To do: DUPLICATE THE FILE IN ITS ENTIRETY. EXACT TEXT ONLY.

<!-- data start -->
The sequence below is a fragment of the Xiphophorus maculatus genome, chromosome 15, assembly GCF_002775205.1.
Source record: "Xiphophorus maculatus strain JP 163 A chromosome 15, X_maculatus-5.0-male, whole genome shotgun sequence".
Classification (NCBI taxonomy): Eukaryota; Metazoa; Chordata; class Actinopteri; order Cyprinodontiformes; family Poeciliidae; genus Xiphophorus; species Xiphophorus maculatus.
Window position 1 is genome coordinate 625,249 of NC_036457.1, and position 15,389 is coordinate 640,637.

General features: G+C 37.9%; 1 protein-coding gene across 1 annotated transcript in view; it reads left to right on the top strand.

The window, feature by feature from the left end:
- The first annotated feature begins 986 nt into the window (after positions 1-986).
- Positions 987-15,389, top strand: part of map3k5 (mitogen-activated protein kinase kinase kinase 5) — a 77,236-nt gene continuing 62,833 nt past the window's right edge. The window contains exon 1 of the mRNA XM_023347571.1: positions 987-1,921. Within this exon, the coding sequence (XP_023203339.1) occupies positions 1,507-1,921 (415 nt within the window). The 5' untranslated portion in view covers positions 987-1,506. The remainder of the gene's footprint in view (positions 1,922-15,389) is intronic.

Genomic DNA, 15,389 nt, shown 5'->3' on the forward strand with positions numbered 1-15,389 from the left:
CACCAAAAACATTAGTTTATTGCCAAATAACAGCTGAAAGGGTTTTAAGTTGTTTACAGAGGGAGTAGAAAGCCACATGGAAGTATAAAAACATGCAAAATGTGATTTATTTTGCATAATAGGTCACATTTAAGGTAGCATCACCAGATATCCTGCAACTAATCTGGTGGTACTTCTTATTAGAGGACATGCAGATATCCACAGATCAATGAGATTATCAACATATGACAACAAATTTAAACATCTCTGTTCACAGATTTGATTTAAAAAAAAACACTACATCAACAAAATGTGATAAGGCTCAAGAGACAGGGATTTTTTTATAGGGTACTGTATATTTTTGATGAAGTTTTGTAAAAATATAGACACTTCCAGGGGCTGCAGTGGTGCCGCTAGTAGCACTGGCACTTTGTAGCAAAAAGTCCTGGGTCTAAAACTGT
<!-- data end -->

The sequence below is a fragment of the Xiphophorus maculatus genome, chromosome 15, assembly GCF_002775205.1.
Source record: "Xiphophorus maculatus strain JP 163 A chromosome 15, X_maculatus-5.0-male, whole genome shotgun sequence".
Classification (NCBI taxonomy): Eukaryota; Metazoa; Chordata; class Actinopteri; order Cyprinodontiformes; family Poeciliidae; genus Xiphophorus; species Xiphophorus maculatus.
Window position 1 is genome coordinate 625,249 of NC_036457.1, and position 15,389 is coordinate 640,637.

General features: G+C 37.9%; 1 protein-coding gene across 1 annotated transcript in view; it reads left to right on the top strand.

The window, feature by feature from the left end:
- The first annotated feature begins 986 nt into the window (after positions 1-986).
- Positions 987-15,389, top strand: part of map3k5 (mitogen-activated protein kinase kinase kinase 5) — a 77,236-nt gene continuing 62,833 nt past the window's right edge. The window contains exon 1 of the mRNA XM_023347571.1: positions 987-1,921. Within this exon, the coding sequence (XP_023203339.1) occupies positions 1,507-1,921 (415 nt within the window). The 5' untranslated portion in view covers positions 987-1,506. The remainder of the gene's footprint in view (positions 1,922-15,389) is intronic.

Genomic DNA, 15,389 nt, shown 5'->3' on the forward strand with positions numbered 1-15,389 from the left:
CACCAAAAACATTAGTTTATTGCCAAATAACAGCTGAAAGGGTTTTAAGTTGTTTACAGAGGGAGTAGAAAGCCACATGGAAGTATAAAAACATGCAAAATGTGATTTATTTTGCATAATAGGTCACATTTAAGGTAGCATCACCAGATATCCTGCAACTAATCTGGTGGTACTTCTTATTAGAGGACATGCAGATATCCACAGATCAATGAGATTATCAACATATGACAACAAATTTAAACATCTCTGTTCACAGATTTGATTTAAAAAAAAACACTACATCAACAAAATGTGATAAGGCTCAAGAGACAGGGATTTTTTTATAGGGTACTGTATATTTTTGATGAAGTTTTGTAAAAATATAGACACTTCCAGGGGCTGCAGTGGTGCCGCTAGTAGCACTGGCACTTTGTAGCAAAAAGTCCTGGGTCTAAAACTGT